Swiss reject naturalization by secret ballot
Voters rejected a proposal Sunday by the
right-wing Swiss People's Party to allow citizens the final say over who might
have a Swiss passport.
More than 63 per cent of voters and all but one of the country's 26 cantons voted against bringing back the secret ballot to decide naturalization applications.
Voters also threw out plans to reform the health insurance system and measures to limit the government's information policy.
French-speaking regions were particularly opposed to a return to the secret ballot, with up to 80 per cent of "no" votes.
The courts outlawed the process five years ago following a number of controversial decisions which saw a vast majority of citizens of Balkan origin refused Swiss nationality in one commune.
The right-wing People's Party (SVP/UDC) was behind the initiative to overturn the ruling, saying it was up to the communes to decide how to deal with immigrants not the federal court.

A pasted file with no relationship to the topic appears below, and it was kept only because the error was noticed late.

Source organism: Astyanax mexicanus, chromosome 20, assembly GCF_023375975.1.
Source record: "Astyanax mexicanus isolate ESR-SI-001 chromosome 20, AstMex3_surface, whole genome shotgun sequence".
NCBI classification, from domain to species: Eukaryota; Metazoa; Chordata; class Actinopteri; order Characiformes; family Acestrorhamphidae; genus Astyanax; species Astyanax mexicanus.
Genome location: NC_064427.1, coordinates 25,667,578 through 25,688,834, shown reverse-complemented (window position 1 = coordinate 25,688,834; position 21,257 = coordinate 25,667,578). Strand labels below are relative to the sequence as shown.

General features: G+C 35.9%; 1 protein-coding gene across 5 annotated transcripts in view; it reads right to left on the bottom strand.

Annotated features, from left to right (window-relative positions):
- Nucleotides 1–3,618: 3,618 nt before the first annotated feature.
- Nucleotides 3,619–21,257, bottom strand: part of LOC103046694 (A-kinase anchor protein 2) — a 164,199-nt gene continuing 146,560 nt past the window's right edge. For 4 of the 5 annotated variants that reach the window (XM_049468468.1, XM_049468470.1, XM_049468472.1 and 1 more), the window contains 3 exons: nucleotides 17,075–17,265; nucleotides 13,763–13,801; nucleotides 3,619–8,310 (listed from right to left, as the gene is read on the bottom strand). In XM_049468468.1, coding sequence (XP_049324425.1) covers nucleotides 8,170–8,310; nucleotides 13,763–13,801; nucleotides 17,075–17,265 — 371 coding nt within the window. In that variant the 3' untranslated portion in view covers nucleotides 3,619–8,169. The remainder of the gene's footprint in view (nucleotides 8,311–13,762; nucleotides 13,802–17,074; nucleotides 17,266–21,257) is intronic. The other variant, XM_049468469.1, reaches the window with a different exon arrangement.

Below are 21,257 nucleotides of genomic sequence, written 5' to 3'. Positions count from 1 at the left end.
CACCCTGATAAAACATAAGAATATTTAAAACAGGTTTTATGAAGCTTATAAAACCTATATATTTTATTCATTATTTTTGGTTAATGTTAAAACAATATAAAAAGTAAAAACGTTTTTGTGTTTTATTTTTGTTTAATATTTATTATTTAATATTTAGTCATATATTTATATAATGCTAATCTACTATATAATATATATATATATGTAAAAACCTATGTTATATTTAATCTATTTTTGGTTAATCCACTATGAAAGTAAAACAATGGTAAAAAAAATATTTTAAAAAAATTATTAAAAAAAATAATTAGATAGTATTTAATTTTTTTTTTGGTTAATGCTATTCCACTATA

They also wanted to ban the right to appeal by those rejected for citizenship.
However the government and three out of the four main political parties said the ballot box procedure would be discriminatory.
They favoured current measures of deciding by the canton executive, or elected panels, some with a public right of veto at commune level.
The SVP/UDC said afterwards the people had decided against the democratic path but the government disagreed.
"Voters have demonstrated that they are attached to direct democracy but also to fundamental rights and they don't want the two to clash," Swiss President Pascal Couchepin said on Swiss radio.
Swiss naturalization is already among the toughest in Europe. Applicants have to be resident for 12 years before being eligible to apply compared with between four and 10 years elsewhere.
Around 20 per cent of the population is made up of foreigners.
In 2007, 45,042 applications were accepted, the highest number for 25 years, but critics say the rate of acceptance is still lower than other European countries.
It is 2.4 per cent compared with 4.1 per cent in the Netherlands, 4.9 per cent in France and 8.2 per cent in Sweden, dpa reported.